Committees annoy me. One or two outspoken individuals can cause an entire group to reach incorrect conclusions. If you are the lone voice, the person who forms and expresses views based on an objective examination of available data, I salute you.
In behavioral science, there is a well-documented propensity for small committees to drift toward “extreme” decisions, that is, a group of individuals acting as a committee often makes a decision that none of the individuals acting alone would make, given the same information. There seems to be a number of reasons for this tendency….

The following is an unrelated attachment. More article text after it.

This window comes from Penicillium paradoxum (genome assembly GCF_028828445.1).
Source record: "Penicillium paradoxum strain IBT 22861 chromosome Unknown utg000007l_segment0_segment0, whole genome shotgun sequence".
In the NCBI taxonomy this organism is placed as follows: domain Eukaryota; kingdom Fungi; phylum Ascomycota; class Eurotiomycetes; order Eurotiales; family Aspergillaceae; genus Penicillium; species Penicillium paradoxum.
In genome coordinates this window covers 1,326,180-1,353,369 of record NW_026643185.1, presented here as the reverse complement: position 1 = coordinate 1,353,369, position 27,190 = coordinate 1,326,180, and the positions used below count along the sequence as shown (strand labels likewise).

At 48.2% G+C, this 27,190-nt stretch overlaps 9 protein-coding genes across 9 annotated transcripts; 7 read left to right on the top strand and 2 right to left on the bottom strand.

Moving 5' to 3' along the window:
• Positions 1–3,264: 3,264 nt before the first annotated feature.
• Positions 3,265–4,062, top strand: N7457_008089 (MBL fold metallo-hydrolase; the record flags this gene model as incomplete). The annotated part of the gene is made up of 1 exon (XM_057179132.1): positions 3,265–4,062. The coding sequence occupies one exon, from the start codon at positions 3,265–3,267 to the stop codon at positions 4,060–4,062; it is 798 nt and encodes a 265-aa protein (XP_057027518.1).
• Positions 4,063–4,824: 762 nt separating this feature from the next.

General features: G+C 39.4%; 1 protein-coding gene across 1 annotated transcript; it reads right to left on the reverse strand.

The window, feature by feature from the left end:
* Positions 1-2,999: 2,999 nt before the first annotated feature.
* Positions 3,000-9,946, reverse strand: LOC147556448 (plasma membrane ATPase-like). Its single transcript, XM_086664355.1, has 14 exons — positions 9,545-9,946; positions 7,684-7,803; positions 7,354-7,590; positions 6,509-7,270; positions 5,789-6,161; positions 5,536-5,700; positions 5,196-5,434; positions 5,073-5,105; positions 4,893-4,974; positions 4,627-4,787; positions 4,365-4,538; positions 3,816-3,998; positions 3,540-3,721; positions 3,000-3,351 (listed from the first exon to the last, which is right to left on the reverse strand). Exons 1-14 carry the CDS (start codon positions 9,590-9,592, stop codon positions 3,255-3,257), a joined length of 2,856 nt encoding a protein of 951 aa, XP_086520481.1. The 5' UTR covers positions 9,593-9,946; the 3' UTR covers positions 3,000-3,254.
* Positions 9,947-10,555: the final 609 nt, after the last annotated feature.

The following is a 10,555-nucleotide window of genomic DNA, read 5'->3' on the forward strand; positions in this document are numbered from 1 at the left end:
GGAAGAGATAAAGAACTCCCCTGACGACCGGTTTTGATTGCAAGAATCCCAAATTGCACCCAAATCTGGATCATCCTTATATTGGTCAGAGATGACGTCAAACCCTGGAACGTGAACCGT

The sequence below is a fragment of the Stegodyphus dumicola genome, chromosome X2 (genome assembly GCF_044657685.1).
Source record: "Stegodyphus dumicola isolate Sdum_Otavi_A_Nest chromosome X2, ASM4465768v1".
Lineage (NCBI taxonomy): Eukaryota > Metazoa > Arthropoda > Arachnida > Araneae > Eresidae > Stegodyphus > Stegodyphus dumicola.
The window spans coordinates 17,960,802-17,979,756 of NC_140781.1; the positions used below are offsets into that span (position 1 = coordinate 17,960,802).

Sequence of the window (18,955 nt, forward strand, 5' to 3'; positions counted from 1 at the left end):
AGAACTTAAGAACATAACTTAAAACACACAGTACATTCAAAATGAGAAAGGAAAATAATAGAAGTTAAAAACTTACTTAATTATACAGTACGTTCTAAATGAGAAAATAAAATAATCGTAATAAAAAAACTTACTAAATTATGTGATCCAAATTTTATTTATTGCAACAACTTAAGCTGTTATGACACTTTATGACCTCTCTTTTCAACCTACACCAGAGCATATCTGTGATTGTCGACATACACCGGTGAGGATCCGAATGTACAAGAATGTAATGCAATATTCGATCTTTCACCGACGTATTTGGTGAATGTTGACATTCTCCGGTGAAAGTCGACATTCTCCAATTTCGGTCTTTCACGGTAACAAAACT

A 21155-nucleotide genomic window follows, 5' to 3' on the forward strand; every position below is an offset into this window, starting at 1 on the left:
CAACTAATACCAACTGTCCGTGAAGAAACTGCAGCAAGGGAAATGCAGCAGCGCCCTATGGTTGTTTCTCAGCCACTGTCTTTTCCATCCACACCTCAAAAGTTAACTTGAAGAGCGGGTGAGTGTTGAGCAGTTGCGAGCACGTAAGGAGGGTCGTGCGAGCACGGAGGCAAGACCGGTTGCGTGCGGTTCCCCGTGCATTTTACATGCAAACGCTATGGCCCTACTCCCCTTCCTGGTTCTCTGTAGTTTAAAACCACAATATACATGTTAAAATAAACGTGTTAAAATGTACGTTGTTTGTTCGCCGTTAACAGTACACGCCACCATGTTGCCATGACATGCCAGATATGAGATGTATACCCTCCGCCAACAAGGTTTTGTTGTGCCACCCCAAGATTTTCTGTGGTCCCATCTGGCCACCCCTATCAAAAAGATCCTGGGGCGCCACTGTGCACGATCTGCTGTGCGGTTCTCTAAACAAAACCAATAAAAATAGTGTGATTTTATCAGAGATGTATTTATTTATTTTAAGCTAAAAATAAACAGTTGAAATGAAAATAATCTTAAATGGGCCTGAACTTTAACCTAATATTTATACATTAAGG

Ignoring the Lone Voice. Often small groups do not properly take into account the most relevant expertise in the room. As reported in The New York Times on June 28, 2005, Dr. Garold Stasser at Miami University of Ohio recently found that most small groups tend to make decisions based on the information all members share about a topic, overlooking important facts that one or several people may know but the others do not. A solitary opinion is often taken lightly or ignored in the flow of debate within the group. Yet management committees are usually looking for creative, out-of-the-box strategies that are not likely to be foremost in most committee members’ thinking. Ralph Cordiner, the former chairman of General Electric, once said: “If you can name one great decision that was made by committee, I will find you the one person who had the lonely insight–that solved the problem and was the basis for that decision.” One of the things that leadership can do is make an extra effort to identify the person in the group who has the greatest expertise relating to the issues at hand, whether it is technology or outplacement, and insure that every opinion is heard. – link